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How to Prepare for Winter Weather with a Baby

Winter Baby

When we weathered our first winter with a baby, we googled a lot: how to dress baby in the winter, how to dress baby for sleep, how to protect baby from the cold, how to keep baby warm in the car seat, when will this winter end, etc. etc. Here's what we learned: our best tips to help you take on cold winter weather with a baby - whether you're bundling baby for a winter walk or trudging through the snow with the car seat.

This post contains affiliate links which means that if you make a purchase, we may earn a small commission at no extra cost to you. That said, even though I love a pretty snowfall and a chunky baby in a snowsuit, my #1 tip is actually to avoid all of the links in this post and move somewhere warm. If, like me, you'll still spend the winter scraping ice off your windshield dreaming of days when you can pop outside with your babe in nothing but a onesie, these other suggestions may help.

Quick Summary

1. Layer baby in cute little outfits.

2. Add a cozy, weatherproof layer for outdoor adventures.

3. For the car seat, choose thin layers, skip the jacket, and use a blanket over the car seat straps.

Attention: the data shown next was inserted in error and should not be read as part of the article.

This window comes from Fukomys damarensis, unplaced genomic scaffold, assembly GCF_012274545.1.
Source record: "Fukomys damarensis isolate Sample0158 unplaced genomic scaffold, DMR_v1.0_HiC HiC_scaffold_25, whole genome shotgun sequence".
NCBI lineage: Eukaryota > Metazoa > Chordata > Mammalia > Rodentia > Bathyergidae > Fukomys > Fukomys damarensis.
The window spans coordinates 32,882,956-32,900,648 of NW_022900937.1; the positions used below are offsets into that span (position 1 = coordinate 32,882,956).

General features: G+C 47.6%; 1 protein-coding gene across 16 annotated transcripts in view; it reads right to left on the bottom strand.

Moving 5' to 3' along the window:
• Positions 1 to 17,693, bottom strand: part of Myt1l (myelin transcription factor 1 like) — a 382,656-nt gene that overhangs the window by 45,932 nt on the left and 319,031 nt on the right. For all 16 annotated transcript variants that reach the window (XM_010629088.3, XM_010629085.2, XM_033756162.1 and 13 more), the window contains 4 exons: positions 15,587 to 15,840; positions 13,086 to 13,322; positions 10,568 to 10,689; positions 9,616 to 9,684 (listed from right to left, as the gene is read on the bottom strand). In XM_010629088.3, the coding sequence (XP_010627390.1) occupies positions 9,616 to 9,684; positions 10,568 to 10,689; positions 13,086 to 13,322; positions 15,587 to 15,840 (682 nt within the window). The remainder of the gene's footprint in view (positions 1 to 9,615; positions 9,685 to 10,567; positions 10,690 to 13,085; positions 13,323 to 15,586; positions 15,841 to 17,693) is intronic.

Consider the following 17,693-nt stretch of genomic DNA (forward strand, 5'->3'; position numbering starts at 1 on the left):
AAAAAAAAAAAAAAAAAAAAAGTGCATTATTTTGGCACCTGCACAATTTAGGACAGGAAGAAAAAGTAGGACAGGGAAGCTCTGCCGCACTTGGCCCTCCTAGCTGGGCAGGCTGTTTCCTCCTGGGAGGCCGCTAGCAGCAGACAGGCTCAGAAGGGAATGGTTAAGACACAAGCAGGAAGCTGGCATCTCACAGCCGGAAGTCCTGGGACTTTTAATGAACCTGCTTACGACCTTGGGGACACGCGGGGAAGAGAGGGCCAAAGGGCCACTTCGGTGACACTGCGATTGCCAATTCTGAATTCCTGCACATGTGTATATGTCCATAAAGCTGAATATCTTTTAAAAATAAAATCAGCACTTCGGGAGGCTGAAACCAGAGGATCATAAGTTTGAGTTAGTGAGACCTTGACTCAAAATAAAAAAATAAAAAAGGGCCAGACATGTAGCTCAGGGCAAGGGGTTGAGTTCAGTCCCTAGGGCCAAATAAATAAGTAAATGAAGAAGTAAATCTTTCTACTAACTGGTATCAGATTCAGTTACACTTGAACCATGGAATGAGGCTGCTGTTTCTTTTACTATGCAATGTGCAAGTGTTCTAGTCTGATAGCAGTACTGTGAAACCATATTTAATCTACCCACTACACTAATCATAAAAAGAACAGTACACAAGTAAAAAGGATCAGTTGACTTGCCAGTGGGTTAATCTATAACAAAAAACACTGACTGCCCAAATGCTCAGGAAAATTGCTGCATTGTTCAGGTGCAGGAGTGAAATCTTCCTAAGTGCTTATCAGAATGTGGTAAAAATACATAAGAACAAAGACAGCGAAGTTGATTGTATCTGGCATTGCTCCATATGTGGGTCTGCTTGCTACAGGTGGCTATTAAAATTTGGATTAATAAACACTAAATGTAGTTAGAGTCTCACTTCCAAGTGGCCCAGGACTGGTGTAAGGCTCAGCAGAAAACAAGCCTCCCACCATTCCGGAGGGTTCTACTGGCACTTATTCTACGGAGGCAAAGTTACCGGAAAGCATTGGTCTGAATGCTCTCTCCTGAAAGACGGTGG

4. For night sleep, a swaddle or a sleep sack over pajamas works great.

Winter with a Baby Infographic

1. Tips for Dressing Baby

Start with thin layers that baby can wear if you are warming up indoors or loading into the car.

Try to find warm socks (cotton stay-on sock-booties) or cozy booties that stay put.

Choose mittens that stay on...or stay near when your baby Houdinis their way out of them (easy-on mittens or a bunting with fold-over hands).

Pack an extra hat in your diaper bag or stroller just in case you forget.

2. Tips For Outdoor Adventures

Weatherproof accessories are great for keeping baby warm and dry.

WTFTM Share: I appreciated weatherproof accessories *only after* I bundled L up in a cozy outfit and blanket to take him on his first snowy walk of the season...and, like a true FTM, came home with a far-less-cozy, very wet and heavy bundle.

For the stroller: a stroller footmuff or cover can add weatherproof layer.

  • A universal footmuff or "bunting" (SkipHop Footmuff or 7 AM Enfant Nido Baby Wrap) will fit most strollers, or check out stroller accessories made for your stroller.

  • For a budget option, try a stroller cover or weather-shield.

  • Reminder: If you choose a product advertised for use in stroller seats and car seats, review car seat safety tips (below) to make sure your little one is buckled safely.

For baby-wearing: try a baby carrier cover (or bundle baby in your jacket).

For playing in the snow:

  • Weatherproof snowsuits and mittens are great for snow play,

  • Some waterproof snow boots come in small toddler sizes; while we generally opted for soft-soled shoes or booties for early or "pre" walkers, we liked something waterproof for snow adventures.

3. Tips for Staying Warm and Safe in the Car Seat

In case bundling and unbundling and layering and un-layering and changing a blowout in the midst of it all doesn't make winter weather hard enough, here are some gentle Winter Car Seat Safety reminders from the AAP: